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Frogitecture

Ribbit

What goes into a chatbot architecture? Well, here’s a description of the one running Fraser the Bot.

User -> Instant message server -> fraserthebot.com

Fraser the Bot currently works with five different instant messaging applications. Each instant messaging app has its own API, and they all have to be configured with the URL where they are expected to send messages. The URL must be HTTPS. My servers are running on Amazon Web Services.

Load Balancer -> Core server

The first stop on AWS is at the load balancer. The load balancer hands the request (the message) off to one of Fraser’s core servers, each of which is a Linux virtual machine instance. There can be any number of core servers up and running as necessary to deal with increasing user load.

Core server

Fraser is using a Python web server framework called Tornado for handling requests. The web request handlers and Fraser’s core functions sit within a running Tornado instance. The core server functions are all written in Python.

Request properties

Each instant messaging app sends requests to its configured URL on fraserthebot.com, and each URL is handled by a different request handler function. Each of those request handlers has to parse the arguments out of the request (sometimes HTTP POST, sometimes HTTP GET). Usually the request body is JSON, and the request arguments always include an ID for the chat group, an ID for the individual sender (one user within the chat group), and the sender’s message text. Each instant messaging app has its own additional message properties, but those three properties are common to all.

Core server -> Database server

With the chat group ID and sender ID, the core server has enough information to call a PostgreSQL database server instance, which is also running on Amazon Web Services. This database query goes to a server side function, which deals with creating records for new chats and gathering chat session information from a few different tables. There may be many core servers, but there is only one database server.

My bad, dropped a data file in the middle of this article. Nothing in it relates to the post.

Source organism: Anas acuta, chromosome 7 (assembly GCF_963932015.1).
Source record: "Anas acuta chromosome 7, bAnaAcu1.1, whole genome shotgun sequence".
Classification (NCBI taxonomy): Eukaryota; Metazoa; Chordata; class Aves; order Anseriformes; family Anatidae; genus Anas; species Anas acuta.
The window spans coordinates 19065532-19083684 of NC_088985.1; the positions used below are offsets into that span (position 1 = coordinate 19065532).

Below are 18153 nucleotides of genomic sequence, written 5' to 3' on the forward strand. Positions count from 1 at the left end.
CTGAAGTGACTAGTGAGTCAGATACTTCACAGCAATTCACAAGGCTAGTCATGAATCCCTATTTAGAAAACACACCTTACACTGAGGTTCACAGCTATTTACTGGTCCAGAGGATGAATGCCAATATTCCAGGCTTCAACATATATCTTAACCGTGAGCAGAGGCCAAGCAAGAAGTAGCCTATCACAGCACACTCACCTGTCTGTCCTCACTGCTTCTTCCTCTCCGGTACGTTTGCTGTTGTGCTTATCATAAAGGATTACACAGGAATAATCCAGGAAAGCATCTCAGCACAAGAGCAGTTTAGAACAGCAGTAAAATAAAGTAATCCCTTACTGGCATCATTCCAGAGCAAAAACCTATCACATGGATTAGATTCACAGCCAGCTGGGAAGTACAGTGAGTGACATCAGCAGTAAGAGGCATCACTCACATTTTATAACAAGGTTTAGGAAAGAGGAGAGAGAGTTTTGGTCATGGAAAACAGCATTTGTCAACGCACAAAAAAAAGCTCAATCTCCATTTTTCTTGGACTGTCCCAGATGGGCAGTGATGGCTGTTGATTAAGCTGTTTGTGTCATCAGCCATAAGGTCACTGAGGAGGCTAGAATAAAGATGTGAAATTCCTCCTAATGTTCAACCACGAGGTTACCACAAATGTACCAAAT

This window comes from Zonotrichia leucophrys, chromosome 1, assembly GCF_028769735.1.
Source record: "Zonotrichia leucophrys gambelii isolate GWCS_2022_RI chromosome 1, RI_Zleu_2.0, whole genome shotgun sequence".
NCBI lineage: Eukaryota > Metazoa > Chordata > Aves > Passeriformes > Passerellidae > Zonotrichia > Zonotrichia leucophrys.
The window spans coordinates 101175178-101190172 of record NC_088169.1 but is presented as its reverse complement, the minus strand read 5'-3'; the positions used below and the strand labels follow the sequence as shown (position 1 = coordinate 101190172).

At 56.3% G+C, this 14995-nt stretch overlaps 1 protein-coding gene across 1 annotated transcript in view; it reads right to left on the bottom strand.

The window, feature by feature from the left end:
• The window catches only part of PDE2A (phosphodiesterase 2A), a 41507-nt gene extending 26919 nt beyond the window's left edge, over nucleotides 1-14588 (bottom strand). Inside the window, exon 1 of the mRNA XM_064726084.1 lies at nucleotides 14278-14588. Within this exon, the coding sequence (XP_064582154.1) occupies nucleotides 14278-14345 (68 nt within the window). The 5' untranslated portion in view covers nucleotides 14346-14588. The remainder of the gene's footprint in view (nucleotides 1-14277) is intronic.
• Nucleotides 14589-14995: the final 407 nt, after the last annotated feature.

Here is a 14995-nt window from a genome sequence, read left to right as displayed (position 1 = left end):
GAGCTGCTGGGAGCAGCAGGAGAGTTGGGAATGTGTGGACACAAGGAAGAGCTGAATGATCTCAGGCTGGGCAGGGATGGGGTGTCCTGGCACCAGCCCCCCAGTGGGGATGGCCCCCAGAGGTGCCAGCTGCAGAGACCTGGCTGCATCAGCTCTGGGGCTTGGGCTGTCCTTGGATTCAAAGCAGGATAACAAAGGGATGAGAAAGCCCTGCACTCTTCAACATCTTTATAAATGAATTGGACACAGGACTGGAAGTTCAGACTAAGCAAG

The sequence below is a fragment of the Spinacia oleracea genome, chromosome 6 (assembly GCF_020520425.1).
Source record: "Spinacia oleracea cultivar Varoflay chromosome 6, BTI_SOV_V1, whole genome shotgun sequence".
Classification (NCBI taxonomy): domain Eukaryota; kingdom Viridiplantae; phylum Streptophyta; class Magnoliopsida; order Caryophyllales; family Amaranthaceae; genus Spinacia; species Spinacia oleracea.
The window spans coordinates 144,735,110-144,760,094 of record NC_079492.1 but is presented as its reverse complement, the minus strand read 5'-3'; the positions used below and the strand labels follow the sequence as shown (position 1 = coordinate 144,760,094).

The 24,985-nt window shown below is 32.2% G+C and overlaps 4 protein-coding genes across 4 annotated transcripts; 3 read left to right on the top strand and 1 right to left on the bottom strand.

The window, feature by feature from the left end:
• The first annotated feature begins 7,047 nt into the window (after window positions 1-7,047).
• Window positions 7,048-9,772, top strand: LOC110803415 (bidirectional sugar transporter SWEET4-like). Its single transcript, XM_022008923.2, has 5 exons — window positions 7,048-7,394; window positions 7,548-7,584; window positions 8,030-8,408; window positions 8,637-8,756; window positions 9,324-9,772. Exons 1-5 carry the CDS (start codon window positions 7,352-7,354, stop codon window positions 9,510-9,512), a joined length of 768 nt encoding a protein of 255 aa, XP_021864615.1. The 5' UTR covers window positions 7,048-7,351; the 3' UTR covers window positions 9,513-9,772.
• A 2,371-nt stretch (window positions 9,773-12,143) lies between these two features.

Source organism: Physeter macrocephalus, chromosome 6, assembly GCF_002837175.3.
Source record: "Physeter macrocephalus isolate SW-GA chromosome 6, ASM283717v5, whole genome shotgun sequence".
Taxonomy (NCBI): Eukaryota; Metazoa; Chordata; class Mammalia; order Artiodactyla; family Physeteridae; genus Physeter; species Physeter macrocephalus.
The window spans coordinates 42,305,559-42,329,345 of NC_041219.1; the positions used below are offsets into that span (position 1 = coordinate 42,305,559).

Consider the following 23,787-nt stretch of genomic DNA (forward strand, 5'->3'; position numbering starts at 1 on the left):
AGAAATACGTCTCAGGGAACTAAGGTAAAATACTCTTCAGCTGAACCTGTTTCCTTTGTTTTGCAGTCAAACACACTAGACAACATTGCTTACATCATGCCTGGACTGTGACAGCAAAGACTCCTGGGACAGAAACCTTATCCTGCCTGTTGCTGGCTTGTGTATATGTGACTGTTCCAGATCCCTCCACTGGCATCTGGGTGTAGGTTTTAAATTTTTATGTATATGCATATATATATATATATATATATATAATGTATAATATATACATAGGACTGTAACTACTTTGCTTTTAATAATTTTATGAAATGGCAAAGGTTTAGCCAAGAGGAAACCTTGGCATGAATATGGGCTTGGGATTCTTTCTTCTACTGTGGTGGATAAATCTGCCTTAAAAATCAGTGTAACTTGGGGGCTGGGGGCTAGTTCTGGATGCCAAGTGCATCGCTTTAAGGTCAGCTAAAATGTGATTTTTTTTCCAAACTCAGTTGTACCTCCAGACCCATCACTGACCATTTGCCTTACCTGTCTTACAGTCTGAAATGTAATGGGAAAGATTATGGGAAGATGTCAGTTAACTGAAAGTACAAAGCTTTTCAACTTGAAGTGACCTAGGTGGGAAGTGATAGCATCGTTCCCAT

Core server -> Network file system server

Most messages to Fraser require a bit of natural language processing. Each Wikipedia article has been processed and the data results from that processing stored on a network filesystem server on AWS. As much as possible, the article data is cached in memory in the core server, but when there is a cache miss, the data is fetched from the network file system. There may be many core servers, but there is only one network filesystem server.

Core server -> Instant message server

Each user message to Fraser may result in one or more instant messages being sent from Fraser to the user or chat group.

Core server -> Database server

Another call to the database server is made, to store the updated chat session information. This is how the chat session state (the game play state) is preserved from one message to the next. The state is stored in the one database server, rather than on the core servers. That way, the load balancer may send an individual player’s messages to an arbitrary core server and game play works as expected.

Asynchronous I/O

Calls from the core server to the database, to the network file system, and to the instant messaging server are all done in an asynchronous fashion. That is, the I/O call is launched without sitting and waiting for the response. The core server immediately gets back to work dealing with other requests. Once the I/O call finishes, the core server returns to the task which triggered the I/O call in the first place.

What’s missing?

For one, a message queue. Some of the instant message servers expect the bot server to respond within five seconds. Fraser’s server doesn’t take anywhere near that long to respond, but if things got bogged down, some instant message server requests might time out. A message queue would allow the core server to respond to the HTTP requests immediately by storing the message on the queue rather than processing it right then. What else? An in-memory database like Redis, running on another AWS server, would allow the core servers to fetch all the article data from that fast, additional layer of cache rather than from the network file server.

Good grief. There must be an easier way.

Certainly! Have a look at Microsoft’s Bot Framework. It has come a very long way since I started this project. In other words, if I were starting a new project today I might do things differently.  🙂

Debriefing Checklist?

I had the great experience of being technical lead on a multiyear user interface modernization project for an in-house enterprise system. My involvement was as a contractor, so when the project was done, it was time for me move on and leave the system in the capable hands of the permanent team. The project included just a few developers, a business analyst, and an IT manager. Even with such a tight little team, at the end of the project a review was in order. This was especially true since the client had recently hired a new developer.

I don’t know if there is such thing as a project debriefing checklist. If not, there ought to be one. I won’t attempt to build a checklist here, but I will describe some of the pieces that we found were useful to review and document.

It took some effort to document all the important bits of the project. It turned out to be a lot! Once I had a first draft written, we arranged for meetings to review it. We worked from an outline, and spent a couple of hours each morning in front of a whiteboard until we got through it all.